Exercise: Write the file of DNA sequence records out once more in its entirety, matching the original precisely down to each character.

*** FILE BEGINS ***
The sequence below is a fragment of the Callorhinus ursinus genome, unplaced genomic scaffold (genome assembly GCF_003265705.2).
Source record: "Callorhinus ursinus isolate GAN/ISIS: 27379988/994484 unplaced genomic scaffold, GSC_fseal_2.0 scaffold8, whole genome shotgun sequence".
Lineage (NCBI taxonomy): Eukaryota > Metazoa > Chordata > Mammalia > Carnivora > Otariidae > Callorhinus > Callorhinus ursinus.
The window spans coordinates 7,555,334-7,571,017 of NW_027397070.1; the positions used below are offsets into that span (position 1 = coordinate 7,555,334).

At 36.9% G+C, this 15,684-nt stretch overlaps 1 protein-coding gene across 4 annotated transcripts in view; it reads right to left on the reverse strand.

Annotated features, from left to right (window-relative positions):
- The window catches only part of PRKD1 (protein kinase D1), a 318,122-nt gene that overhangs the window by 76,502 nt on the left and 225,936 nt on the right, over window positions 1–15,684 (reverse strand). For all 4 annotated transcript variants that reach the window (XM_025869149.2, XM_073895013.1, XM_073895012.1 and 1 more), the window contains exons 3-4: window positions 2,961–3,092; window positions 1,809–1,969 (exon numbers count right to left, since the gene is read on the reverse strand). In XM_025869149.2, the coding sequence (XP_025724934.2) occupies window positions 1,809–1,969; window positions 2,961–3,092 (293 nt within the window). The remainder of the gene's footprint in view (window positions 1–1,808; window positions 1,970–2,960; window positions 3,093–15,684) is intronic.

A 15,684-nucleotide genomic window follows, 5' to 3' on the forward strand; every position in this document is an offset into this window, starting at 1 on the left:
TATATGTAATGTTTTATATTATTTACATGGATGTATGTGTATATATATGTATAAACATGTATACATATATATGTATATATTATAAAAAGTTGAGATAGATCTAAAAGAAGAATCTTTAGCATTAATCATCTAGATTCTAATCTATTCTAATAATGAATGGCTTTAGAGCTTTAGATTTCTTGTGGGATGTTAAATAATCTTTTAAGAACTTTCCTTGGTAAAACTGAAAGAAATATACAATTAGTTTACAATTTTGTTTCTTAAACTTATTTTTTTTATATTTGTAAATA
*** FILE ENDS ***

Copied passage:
The sequence below is a fragment of the Callorhinus ursinus genome, unplaced genomic scaffold (genome assembly GCF_003265705.2).
Source record: "Callorhinus ursinus isolate GAN/ISIS: 27379988/994484 unplaced genomic scaffold, GSC_fseal_2.0 scaffold8, whole genome shotgun sequence".
Lineage (NCBI taxonomy): Eukaryota > Metazoa > Chordata > Mammalia > Carnivora > Otariidae > Callorhinus > Callorhinus ursinus.
The window spans coordinates 7,555,334-7,571,017 of NW_027397070.1; the positions used below are offsets into that span (position 1 = coordinate 7,555,334).

At 36.9% G+C, this 15,684-nt stretch overlaps 1 protein-coding gene across 4 annotated transcripts in view; it reads right to left on the reverse strand.

Annotated features, from left to right (window-relative positions):
- The window catches only part of PRKD1 (protein kinase D1), a 318,122-nt gene that overhangs the window by 76,502 nt on the left and 225,936 nt on the right, over window positions 1–15,684 (reverse strand). For all 4 annotated transcript variants that reach the window (XM_025869149.2, XM_073895013.1, XM_073895012.1 and 1 more), the window contains exons 3-4: window positions 2,961–3,092; window positions 1,809–1,969 (exon numbers count right to left, since the gene is read on the reverse strand). In XM_025869149.2, the coding sequence (XP_025724934.2) occupies window positions 1,809–1,969; window positions 2,961–3,092 (293 nt within the window). The remainder of the gene's footprint in view (window positions 1–1,808; window positions 1,970–2,960; window positions 3,093–15,684) is intronic.

A 15,684-nucleotide genomic window follows, 5' to 3' on the forward strand; every position in this document is an offset into this window, starting at 1 on the left:
TATATGTAATGTTTTATATTATTTACATGGATGTATGTGTATATATATGTATAAACATGTATACATATATATGTATATATTATAAAAAGTTGAGATAGATCTAAAAGAAGAATCTTTAGCATTAATCATCTAGATTCTAATCTATTCTAATAATGAATGGCTTTAGAGCTTTAGATTTCTTGTGGGATGTTAAATAATCTTTTAAGAACTTTCCTTGGTAAAACTGAAAGAAATATACAATTAGTTTACAATTTTGTTTCTTAAACTTATTTTTTTTATATTTGTAAATA